The American Lung Association's Vermont Idle-Free Fleets program worked with Kenny Barkyoumb, Jericho Highway Dept. Road Commissioner, and Todd Odit, Town Administrator, to help in the process of selectboard approval of policy adoption. The Jericho Energy Task Force spearheaded the effort to get selectboard approval of the Town no idling resolution. In support of the new resolution, the Jericho Energy Task Force sponsored an no idling poster contest at Jericho Elementary School. There are plans to place the winning entry, from Julie Parker’s fifth grade class, at businesses and other locations around town.

 

WINOOSKI

DEPT. OF PUBLIC WORKS ADOPTS IDLING REDUCTION POLICY

The American Lung Association's Vermont Idle-Free Fleets program worked with Jay Nadeau, Water Superintendent, Steve *Palmer, City Engineer, and Katherine R. Decarreau, City Manager, to help with policy adoption.

 

PITTSFORD

HIGHWAY DEPT. ADOPTS IDLING REDUCTION POLICY

The American Lung Association's Vermont Idle-Free Fleets program worked with Shawn Erickson, Highway Foreman, and John Haverstock, Town Manager, to help in the process of selectboard approval of policy adoption.

 

COLCHESTER

DEPT. OF PUBLIC WORKS ADOPTS IDLING REDUCTION POLICY

The American Lung Association's Vermont Idle-Free Fleets program worked with Brian Tuttle, Operations Manager, to help with policy adoption.

 

 

2010

 

SHELBURNE

TOWN ADOPTS ENERGY CONSERVATION POLICY

The town of Shelburne adopted an Energy Conservation Policy. The purposes of this policy are to: save taxpayer dollars by reducing town operating costs; promote investments in long-term energy and dollar savings; reduce pollution; and reduce greenhouse gas emissions. No idling signs will be installed. The American Lung Association's Vermont Idle-Free Fleets program worked with Bernie Gagnon, Director of Public Works, and Paul Bohne, Town Manager, to help in the process of selectboard approval of policy adoption.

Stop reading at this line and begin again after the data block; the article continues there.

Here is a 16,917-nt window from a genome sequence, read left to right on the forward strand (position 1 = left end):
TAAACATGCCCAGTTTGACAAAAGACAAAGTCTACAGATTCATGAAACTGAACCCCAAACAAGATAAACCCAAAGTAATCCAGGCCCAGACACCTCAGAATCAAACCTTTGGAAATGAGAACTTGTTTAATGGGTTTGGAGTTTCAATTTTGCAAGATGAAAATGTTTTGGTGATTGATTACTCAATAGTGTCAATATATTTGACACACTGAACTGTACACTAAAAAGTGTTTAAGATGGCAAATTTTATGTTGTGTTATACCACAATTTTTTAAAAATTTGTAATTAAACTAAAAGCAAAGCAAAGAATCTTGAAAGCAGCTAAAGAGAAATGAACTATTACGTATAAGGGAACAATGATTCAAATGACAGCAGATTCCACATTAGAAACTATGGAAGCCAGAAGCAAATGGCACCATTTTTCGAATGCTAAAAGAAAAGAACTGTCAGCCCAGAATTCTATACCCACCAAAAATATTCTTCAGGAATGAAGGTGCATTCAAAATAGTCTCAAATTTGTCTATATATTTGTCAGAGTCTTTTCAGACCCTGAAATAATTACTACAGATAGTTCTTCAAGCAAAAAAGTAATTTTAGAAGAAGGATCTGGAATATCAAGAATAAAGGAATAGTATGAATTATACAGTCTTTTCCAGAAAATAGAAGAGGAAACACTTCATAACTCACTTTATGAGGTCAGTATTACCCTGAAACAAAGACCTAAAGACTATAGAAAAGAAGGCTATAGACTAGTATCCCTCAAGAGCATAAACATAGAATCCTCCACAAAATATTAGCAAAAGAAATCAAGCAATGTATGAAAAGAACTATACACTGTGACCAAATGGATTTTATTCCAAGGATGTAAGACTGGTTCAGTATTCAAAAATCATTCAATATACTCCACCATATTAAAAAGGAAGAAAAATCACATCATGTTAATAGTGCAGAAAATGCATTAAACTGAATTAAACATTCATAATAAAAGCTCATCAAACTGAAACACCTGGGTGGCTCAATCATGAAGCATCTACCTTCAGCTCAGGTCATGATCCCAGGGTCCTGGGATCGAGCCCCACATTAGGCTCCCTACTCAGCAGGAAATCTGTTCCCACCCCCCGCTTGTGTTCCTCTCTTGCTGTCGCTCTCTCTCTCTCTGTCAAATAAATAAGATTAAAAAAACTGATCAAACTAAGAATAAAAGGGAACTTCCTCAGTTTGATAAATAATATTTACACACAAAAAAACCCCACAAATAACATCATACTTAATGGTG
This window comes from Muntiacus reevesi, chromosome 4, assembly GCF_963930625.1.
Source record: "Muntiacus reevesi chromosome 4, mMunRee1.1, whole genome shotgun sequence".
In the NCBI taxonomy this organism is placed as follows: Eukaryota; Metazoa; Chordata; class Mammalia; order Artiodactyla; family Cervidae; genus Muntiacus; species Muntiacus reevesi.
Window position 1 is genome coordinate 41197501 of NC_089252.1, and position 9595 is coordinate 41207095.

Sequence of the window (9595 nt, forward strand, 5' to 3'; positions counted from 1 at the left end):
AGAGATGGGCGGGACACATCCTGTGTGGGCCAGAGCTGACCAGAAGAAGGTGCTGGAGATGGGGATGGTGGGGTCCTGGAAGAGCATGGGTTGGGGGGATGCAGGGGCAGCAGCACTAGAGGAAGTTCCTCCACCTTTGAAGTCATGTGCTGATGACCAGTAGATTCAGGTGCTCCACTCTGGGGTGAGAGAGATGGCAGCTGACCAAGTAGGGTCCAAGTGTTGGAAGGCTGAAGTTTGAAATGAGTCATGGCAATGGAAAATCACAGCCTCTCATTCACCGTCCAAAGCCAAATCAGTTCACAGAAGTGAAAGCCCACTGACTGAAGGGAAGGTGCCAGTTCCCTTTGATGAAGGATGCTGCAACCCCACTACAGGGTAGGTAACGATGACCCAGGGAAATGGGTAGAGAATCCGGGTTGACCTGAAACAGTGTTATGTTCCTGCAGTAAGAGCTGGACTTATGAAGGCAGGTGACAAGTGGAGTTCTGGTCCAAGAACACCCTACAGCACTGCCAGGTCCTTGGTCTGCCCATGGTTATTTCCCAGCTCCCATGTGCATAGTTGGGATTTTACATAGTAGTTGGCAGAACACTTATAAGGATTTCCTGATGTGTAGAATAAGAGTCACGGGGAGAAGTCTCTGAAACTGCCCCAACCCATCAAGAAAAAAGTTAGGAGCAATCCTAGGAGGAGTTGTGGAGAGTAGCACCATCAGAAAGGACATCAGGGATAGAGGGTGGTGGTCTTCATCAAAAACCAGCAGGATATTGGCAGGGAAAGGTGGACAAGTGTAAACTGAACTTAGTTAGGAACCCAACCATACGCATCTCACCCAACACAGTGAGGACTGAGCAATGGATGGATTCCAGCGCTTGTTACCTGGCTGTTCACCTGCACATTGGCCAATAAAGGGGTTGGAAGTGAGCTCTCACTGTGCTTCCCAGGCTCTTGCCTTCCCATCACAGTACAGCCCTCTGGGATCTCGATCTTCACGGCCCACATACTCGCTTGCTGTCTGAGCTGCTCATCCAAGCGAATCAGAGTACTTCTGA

MILTON

DEPT. OF PUBLIC WORKS ADOPTS IDLING REDUCTION POLICY

The American Lung Association's Vermont Idle-Free Fleets program worked with David Antone, Highway Supervisor, and Brian M. Palaia, Town Manager, to help with policy adoption.

 

THETFORD

A town-wide no idling resolution effort by SERG and the Thetford Energy Committee was rejected by the selectboard in favor of installation of no idling signs and an eventual consideration to adopt a town fleet idling reduction policy.

 

WILLISTON

DEPT. OF PUBLIC WORKS & RECREATION ADOPTS IDLING REDUCTION POLICY

The American Lung Association's Vermont Idle-Free Fleets program worked with Bruce K. Hoar, Director of Public Works, to help with policy adoption.

 

 

2009

 

BURLINGTON

BURLINGTON ADOPTS CHANGES TO NO IDLING ORDINANCE (Chapter 20 Motor Vehicles and Traffic > 20-55 General Prohibitions - scroll to (e) )

Burlington reduced the maximum allowed idling when parked time from five to three minutes (with exemptions) in the city's ordinance updated by the Department of Public Works Commission. Changes to the existing ordinance were brought forth by a growing concern for public health – particularly the health of Burlington’s youngest citizens – and Burlington’s overall air quality. Besides reducing the allowed idling time, the April 1 to Nov. 1 season exemption was eliminated, making the ordinance effective year-round. The new ordinance also notes that a violation is the same civil penalty as for metered parking violations.

 

DUMMERSTON

TOWN ADOPTS NO IDLING RESOLUTION